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Frankenstein cars a spectacle of Russian village

The village of Tatar Saiman in central Russia used to be a collective farm in the Soviet days. Since the breakup, however, all the old equipment was stripped down and residents have used it to make their own cars.

As the USSR broke up, new equipment was hard to come by, while the old was pensioned off. So people took their old unused tractors and harvesters apart.

This distorted understanding of collective ownership has created a whole park of customized vehicles and a local culture – “top-top” making. The word comes from the sound old two-stroke engines make. The cars are mostly used to carry wood and hay, or building materials.

As none of the trucks were registered, in the past traffic inspectors were a hassle. But today the top-tops have come out of the shadow – although their owners are reluctant to drive beyond the village borders.

“I pay my taxes, this engine is eight horsepower, so the tax is 10 cents a year,” says local Akhmed.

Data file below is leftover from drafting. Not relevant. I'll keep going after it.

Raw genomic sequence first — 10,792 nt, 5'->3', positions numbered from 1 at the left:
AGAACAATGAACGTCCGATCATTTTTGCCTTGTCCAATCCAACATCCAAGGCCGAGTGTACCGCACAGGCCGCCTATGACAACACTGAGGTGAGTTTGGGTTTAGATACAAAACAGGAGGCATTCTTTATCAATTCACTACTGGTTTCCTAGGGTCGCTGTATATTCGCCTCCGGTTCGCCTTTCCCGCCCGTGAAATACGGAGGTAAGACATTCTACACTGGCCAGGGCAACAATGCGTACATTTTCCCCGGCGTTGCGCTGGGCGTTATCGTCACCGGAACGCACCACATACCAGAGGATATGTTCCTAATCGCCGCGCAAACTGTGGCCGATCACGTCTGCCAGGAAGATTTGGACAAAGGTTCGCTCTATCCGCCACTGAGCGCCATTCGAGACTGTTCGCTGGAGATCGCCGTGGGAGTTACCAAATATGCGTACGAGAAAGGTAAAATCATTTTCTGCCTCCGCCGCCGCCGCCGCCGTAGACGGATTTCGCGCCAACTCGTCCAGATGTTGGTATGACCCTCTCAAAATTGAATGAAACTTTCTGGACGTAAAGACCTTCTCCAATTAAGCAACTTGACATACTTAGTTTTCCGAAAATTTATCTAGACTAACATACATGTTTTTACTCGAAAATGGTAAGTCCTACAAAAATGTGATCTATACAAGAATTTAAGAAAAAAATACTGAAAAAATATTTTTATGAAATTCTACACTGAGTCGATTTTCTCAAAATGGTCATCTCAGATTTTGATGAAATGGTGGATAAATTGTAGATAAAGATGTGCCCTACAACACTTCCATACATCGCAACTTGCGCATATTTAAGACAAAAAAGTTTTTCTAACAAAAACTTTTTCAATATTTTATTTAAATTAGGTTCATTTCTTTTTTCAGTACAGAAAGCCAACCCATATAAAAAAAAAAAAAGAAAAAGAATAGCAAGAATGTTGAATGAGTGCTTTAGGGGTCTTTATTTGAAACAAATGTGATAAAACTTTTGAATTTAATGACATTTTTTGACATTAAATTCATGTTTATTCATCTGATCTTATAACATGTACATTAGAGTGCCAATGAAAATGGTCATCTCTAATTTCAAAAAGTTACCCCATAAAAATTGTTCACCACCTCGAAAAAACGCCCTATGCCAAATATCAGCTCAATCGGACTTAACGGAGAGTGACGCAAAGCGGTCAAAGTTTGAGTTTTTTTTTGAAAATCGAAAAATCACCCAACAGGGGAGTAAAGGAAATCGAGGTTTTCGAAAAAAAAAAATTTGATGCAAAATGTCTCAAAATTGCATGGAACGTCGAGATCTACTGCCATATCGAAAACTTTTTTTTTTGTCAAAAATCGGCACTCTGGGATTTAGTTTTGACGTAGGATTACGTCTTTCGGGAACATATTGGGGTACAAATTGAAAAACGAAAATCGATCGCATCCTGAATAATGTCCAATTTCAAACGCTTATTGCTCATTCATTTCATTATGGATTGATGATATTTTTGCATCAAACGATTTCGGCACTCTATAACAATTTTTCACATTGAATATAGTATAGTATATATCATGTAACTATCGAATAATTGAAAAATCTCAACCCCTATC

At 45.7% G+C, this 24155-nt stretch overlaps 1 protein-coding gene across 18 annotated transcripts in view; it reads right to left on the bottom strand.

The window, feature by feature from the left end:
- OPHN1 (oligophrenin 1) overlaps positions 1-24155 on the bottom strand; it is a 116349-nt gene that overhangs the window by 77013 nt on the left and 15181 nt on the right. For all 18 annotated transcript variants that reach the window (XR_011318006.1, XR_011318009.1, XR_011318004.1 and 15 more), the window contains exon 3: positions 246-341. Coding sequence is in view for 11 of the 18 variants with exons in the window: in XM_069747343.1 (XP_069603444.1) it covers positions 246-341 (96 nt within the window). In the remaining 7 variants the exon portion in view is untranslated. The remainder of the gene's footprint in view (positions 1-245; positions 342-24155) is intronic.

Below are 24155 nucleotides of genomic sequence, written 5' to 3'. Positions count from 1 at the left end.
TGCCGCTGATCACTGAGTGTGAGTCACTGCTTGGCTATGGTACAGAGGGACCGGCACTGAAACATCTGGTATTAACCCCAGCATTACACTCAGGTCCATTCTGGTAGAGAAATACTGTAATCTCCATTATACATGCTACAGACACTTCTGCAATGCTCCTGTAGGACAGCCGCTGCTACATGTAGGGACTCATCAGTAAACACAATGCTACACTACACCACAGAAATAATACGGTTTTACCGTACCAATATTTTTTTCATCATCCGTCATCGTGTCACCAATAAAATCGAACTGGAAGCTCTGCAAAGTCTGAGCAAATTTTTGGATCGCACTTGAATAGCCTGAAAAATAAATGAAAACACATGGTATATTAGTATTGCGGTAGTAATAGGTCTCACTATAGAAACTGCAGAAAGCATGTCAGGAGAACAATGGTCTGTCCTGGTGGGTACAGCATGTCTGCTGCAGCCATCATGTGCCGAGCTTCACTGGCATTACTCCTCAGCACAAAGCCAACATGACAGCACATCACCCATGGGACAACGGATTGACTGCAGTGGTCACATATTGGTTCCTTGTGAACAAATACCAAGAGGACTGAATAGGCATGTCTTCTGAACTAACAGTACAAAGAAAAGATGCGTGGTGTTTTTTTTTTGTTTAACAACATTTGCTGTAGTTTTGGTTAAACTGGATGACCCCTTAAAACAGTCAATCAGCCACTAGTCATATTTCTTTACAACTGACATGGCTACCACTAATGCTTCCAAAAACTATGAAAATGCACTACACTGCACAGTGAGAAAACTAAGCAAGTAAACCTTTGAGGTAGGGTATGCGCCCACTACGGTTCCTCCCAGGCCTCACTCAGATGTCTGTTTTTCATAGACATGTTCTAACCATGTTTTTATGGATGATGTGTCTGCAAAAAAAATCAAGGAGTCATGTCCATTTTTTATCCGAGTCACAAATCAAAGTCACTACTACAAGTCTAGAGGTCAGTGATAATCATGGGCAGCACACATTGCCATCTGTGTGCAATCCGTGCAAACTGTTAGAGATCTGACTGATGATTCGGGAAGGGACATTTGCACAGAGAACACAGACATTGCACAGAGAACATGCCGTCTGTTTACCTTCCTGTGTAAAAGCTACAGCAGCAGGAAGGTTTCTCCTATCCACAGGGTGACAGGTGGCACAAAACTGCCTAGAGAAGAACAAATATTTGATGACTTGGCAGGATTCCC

While many joke about the reliability of Russian-made cars, all the trucks RT saw in the village started with no problem whatsoever.

As everywhere, it’s the best ride that turns heads. In Tatar Saiman everyone knows Ravil and his truck, and both generate genuine respect from the fellow villagers.

“It took me around five months to make this car. I took the cabin and engine from a Ukrainian Zaporozhets, and chassis and back from a UAZ-53 truck,” says Ravil, visibly proud of his one-of-a-kind machine.

Ravil has a decent job outside the village, but he still resides there because, as Julius Caesar said, better the first in a village than second in Rome.

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